OK, President Ferdinand R. Marcos Jr. is a cousin of House Speaker Martin Romualdez, so we shouldn’t begrudge the latter’s praising his first 100 days to high heavens. But Marcos’ first 100 days haven’t been at all impressive: they even reveal serious flaws and failures in his presidency so far.
At the outset though, I have to emphasize that rating a presidency after its first 100 days can’t yield authoritative conclusions. The period is too short to really evaluate how this president is managing an organization of one million employees, and directing the course of the ship of state.
This 100 days thing is actually another US political tradition (the other is the SONA) we aped from our supposed tutors in democracy. President Franklin Roosevelt started this gimmick, in his case a clever one since he challenged Congress at the start of his term in 1933 to pass 15 laws in three months (turned into the more catchy 100 days) to address the Great Depression at the time. It did.
Maybe his speechwriter took a cue from Roosevelt, as Marcos in his first SONA listed 19 bills he asked Congress, both chambers of which he incontrovertibly controls, to enact.
After a hundred days, not a single one of these 19 bills has been passed. Not one has even passed the first level in the process, a report on the proposed bill by the committee to which it is assigned. What have his cousin and Senate President Miguel Zubiri been doing?
One reason for this could be the fact that a presidential legislative liaison officer (PLLO) hasn’t been appointed, and there are no indications that Marcos will do so. In past, but not in all administrations, this had been one of the most important posts. The PLLO is the official in charge of pushing Congress to pass the bills the president wants. Now, Marcos has no official to do that work in passing the 19 bills he listed in his SONA.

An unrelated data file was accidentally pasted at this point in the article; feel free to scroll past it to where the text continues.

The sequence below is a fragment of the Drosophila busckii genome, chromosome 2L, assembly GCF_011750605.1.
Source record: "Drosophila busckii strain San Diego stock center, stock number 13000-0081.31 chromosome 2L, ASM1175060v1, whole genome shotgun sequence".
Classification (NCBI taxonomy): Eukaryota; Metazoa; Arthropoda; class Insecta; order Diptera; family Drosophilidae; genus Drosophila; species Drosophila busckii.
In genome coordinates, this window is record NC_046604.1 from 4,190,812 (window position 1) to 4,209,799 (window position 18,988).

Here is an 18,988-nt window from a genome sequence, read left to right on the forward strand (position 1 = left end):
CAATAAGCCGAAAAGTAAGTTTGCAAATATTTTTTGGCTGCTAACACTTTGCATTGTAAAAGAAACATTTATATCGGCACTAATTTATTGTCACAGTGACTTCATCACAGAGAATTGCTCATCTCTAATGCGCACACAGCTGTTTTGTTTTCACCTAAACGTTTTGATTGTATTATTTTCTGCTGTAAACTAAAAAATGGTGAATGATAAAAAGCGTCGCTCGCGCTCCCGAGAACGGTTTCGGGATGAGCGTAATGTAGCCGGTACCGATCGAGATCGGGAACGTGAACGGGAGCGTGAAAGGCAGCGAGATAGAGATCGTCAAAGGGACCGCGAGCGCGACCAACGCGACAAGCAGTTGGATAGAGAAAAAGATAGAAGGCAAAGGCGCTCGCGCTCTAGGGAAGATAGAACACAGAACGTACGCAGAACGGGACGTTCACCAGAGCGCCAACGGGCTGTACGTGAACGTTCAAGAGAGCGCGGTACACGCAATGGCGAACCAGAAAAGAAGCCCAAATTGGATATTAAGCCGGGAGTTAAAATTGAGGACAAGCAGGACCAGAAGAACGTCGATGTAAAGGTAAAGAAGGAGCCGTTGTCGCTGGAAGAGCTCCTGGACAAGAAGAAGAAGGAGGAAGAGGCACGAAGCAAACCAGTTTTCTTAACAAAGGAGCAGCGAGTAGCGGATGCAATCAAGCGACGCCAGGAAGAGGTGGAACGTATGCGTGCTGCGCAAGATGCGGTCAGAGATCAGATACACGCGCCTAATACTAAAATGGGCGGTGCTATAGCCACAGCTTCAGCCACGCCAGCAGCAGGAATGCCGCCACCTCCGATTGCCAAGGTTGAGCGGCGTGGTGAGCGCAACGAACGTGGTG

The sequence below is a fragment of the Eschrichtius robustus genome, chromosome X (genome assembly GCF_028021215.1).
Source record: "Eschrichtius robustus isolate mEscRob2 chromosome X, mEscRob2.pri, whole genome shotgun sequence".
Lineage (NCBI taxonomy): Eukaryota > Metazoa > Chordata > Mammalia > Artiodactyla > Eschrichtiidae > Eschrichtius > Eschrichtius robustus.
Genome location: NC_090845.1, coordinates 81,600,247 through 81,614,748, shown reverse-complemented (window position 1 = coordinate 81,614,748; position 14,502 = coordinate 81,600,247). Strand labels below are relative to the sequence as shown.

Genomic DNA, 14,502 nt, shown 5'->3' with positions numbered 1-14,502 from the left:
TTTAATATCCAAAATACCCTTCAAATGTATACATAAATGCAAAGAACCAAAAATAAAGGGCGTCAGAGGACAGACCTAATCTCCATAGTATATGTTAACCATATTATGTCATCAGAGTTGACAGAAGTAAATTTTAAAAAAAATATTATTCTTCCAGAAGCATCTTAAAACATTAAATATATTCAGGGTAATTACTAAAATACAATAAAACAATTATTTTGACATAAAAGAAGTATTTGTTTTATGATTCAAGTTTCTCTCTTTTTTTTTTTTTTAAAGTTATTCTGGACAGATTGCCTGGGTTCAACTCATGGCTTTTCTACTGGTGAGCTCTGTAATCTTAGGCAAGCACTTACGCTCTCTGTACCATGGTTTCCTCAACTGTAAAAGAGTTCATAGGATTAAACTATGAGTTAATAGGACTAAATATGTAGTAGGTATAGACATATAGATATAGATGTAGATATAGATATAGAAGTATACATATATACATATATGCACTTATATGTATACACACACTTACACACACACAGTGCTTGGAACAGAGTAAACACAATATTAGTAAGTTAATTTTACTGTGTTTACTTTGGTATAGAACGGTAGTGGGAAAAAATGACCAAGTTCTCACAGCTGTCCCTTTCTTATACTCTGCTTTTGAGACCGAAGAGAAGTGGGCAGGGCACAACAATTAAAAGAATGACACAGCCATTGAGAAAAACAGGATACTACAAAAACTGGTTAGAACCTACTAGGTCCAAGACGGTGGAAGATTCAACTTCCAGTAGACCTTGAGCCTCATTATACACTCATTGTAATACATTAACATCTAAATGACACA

The PLLO also makes sure the President’s appointees to his Cabinet as well as other high officials are confirmed posthaste by the Congress. Now, it is every man (appointee) for himself to convince each of the 25-man Commission on Appointments to confirm him or her. In many cases, a nominated official has had to ask his politician friends to ask CA members to confirm him. He would have to pay that debt in the future, in the form, of course, of some kind of “accommodation.”
Partly because of this, 15 of Marcos’ appointees were not confirmed by the CA, including all of the much-vaunted economic team. This is a patent failure of leadership, or Marcos’ naivete of the process.
This is the first time ever that all of a president’s economic team, and half of his appointees have been rejected — whatever excuse the CA makes as the usual “we-didn’t-have-the-time.” Take it from me as I spent two to four years in Malacañang. A department is practically headless, its priorities in limbo, contracts are unsigned until the head is confirmed.
Indeed, not widely known is the Constitution’s Article VII, Section 16, which the CA expounded on in its website: “What the President sends to the commission is just a nomination. After the commission has given its consent, the President issues the appointment. It is only when the last stage has been completed may the officer concerned take his oath of office.”
The Marcos Cabinet has 26 members, more than half of this (15) haven’t been confirmed. He only has half of this team really working. His priorities are wrong: why does he insist on being concurrently the Agriculture secretary, a post he has held for three months without any breakthrough in that department’s efficiency?
Hasn’t the Marcos administration noticed that we are living in the most perilous of times, close to the brink of an economic sinkhole, whose intensity as a crisis would be at the level of the one in the early 1980s that ultimately brought House Marcos down?